In the world-horizon, we human beings develop all of our theoretical and practical interests. Husserl classifies the ordinary experience within the world horizon as the ‘natural life’. As Husserl defines it: ‘‘[t]he natural life… is life within a universal unthematic horizon. This horizon is, in the natural attitude, precisely the world always pregiven as that which exists.’’ (145) In our natural attitude, we are not in search of alternative ways of revealing the world. Our daily attitude does not attempt to clarify the pre-givenness of the world. We have an unquestioning relationship towards the world, which is defined as an unthematic view of the world. This, by Husserl’s account, is the demonstration of our straightforward consciousness. I, as an undergraduate student at Tulane, think about classes, friends, and applying for internships. The domain of my current life is in relation to my immediate surroundings and subjective goals. I am not worried about removing myself from my life-world and taking a phenomenological attitude towards the world. My daily attitude as a living being does not thematize the world as a universal field that I exist in, instead it: ‘‘lie[s] always with the normal coherence of the life-horizon ‘world’.’’ (144). Thematizing my daily actions instead of the world is an example of straightforward living. My way of living has been influenced, and influenced other people. The people around me in Tulane, or back home, live in a similar manner; they label themselves as objects in the world. Husserl describes this as a: ‘‘subjective manifold constantly goes on, [and] it remains constantly and necessarily concealed.’’ (146). The only way to step away from this subjective manifold to is by beginning to concern our attention and attitude towards the world.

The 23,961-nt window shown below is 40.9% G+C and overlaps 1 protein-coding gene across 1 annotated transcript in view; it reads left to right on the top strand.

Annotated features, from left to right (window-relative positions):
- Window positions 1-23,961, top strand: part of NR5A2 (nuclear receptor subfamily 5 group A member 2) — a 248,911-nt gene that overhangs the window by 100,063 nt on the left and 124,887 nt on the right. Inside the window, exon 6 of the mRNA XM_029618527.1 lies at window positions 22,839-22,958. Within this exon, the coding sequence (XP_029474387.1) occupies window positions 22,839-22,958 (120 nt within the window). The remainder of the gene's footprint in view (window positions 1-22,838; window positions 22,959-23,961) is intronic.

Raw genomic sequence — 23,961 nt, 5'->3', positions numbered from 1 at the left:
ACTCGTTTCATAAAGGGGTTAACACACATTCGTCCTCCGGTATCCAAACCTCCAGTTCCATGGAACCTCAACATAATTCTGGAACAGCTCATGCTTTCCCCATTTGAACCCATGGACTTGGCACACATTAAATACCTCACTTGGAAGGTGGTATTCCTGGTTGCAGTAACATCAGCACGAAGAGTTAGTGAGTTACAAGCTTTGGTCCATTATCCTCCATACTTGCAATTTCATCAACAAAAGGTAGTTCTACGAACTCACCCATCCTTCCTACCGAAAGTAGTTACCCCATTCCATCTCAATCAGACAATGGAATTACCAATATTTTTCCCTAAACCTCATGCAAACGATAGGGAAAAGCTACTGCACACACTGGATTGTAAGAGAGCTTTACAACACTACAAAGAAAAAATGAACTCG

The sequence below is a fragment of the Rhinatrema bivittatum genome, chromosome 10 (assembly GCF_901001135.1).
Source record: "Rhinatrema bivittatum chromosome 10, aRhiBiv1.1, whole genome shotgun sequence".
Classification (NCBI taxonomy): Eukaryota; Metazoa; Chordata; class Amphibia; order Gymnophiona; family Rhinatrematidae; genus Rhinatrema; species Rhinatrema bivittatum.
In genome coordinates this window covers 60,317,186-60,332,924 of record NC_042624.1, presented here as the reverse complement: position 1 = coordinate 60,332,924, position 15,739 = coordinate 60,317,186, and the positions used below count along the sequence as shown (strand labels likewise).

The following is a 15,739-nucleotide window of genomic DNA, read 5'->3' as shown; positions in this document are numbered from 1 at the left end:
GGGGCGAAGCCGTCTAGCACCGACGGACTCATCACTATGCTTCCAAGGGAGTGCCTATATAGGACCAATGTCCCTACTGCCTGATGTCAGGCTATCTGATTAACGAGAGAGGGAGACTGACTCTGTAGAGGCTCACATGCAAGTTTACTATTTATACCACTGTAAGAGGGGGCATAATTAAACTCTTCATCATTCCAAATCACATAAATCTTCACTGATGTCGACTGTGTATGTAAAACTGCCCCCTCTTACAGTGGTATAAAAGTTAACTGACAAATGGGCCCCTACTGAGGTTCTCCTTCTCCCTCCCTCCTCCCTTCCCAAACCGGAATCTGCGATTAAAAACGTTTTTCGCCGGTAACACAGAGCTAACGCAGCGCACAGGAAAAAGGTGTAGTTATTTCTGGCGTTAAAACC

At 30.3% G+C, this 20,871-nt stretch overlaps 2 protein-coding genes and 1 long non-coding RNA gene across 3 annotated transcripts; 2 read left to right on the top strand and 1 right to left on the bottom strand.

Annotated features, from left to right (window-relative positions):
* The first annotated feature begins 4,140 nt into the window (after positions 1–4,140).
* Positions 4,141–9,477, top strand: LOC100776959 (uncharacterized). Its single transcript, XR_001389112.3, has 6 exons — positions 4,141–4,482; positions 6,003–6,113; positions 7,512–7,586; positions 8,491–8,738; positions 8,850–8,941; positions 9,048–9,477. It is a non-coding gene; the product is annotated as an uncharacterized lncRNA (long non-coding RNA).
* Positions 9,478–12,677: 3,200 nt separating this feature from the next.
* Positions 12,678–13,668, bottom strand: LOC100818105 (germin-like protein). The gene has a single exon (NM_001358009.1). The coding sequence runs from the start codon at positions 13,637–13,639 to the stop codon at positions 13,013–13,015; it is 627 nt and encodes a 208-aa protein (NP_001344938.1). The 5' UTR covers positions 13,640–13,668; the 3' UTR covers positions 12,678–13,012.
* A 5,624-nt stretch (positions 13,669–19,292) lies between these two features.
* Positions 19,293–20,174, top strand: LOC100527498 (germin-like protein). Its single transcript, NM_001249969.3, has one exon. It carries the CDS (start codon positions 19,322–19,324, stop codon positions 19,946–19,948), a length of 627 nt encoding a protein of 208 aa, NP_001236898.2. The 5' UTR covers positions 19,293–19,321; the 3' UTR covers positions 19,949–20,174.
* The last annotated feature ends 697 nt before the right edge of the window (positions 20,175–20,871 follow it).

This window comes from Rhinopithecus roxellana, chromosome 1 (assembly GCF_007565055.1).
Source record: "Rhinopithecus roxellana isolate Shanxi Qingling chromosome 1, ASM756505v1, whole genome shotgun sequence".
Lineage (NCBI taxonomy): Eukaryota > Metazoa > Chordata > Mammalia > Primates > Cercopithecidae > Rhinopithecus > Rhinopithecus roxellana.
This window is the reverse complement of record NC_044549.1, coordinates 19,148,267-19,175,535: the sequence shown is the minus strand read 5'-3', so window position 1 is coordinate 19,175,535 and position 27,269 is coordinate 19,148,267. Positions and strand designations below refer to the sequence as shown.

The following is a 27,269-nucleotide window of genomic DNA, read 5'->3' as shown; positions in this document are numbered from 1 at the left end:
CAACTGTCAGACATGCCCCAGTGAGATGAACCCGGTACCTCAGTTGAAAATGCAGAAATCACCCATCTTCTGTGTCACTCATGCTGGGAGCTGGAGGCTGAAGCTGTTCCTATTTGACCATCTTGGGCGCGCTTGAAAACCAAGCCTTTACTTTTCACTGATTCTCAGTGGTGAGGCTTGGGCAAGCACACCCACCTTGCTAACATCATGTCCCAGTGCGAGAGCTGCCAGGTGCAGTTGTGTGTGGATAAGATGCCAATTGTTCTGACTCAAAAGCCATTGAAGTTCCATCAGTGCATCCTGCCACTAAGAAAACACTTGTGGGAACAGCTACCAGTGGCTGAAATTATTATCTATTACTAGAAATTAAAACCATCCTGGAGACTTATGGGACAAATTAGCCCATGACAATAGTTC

The reason why a phenomenological attitude was never identified as a solution to our subjective manifold is that no philosophy thematized the life-world as an encompassing horizon. For this reason, a next step is required. Does our logical validities, such as mathematics and sciences, serves as tools for the discovery of the life-world? Does a field like archeology or cosmos correctly investigate the life-world? Is human logic self-sufficient to examine the life-world? Logical formulas and science does exist in our life-world. It has utility in the world-horizon through its logical applications, such as rocket science. However, it can only improve as a theory in itself, not as a universal investigation of the life-world. Husserl states: ‘‘the logical constructs, are of course not things in the life-world like stones, houses, or trees. They are logical wholes and logical parts made up of ultimate logical elements… these are human formations, essentially related to human actualities and potentialities.’’ (130). The objectivity of science is a demonstration of the human mind — it has its own logically constructed system. It is ‘sound’ according to our logical foundations, but they have no part in the world-horizon. They are not secure experiences of logic that can be experienced in the world. Our world encompasses much more than rational human thought. The world, as an object, is ubiquitous, pregiven, and applied universally. Mankind is only a phenomenon when we take world as an object. Our natural attitude does not make a causal distinction of how pre-scientific and scientific thinking are both the same species existing on our pregiven world. If we do take this into account, science is not a secure experience in the world. Rocks, trees, and mankind are the products that exist in the world-horizon. But science does not exist in the world horizon; it intersubjectively exists in the mankind that adopted scientific thinking. Concluding that our constructed logical validities can objectively explain our pregiven world is just as foolish as concluding that a single psychologist can cure all of our mental problems in our life-world. Although it can be a helpful tool, it can never solve every mental problem. Mental life is not a byproduct that can be reduced to sense interactions. Their account on our experience cannot escape subjectivity. World exists as ‘A’. ‘B’ is sciences established by human rationality. A makes B. With our ‘objective’ sciences, we try to claim that B could fully explain A. Husserl considers this as: ‘‘[t]he paradoxical interrelationships of the ‘objectively true world’ and the ‘life world’ make enigmatic the manner of being both’’ (131). If A could fully explain B, then B would be A. The paradox with ‘objective’ sciences is that if it could objectively examine the world, objective sciences would transform into the world as an object. Thus, science and human logic does not give universal account for ‘objectivity’ in our life-world to determine our relationship with the world.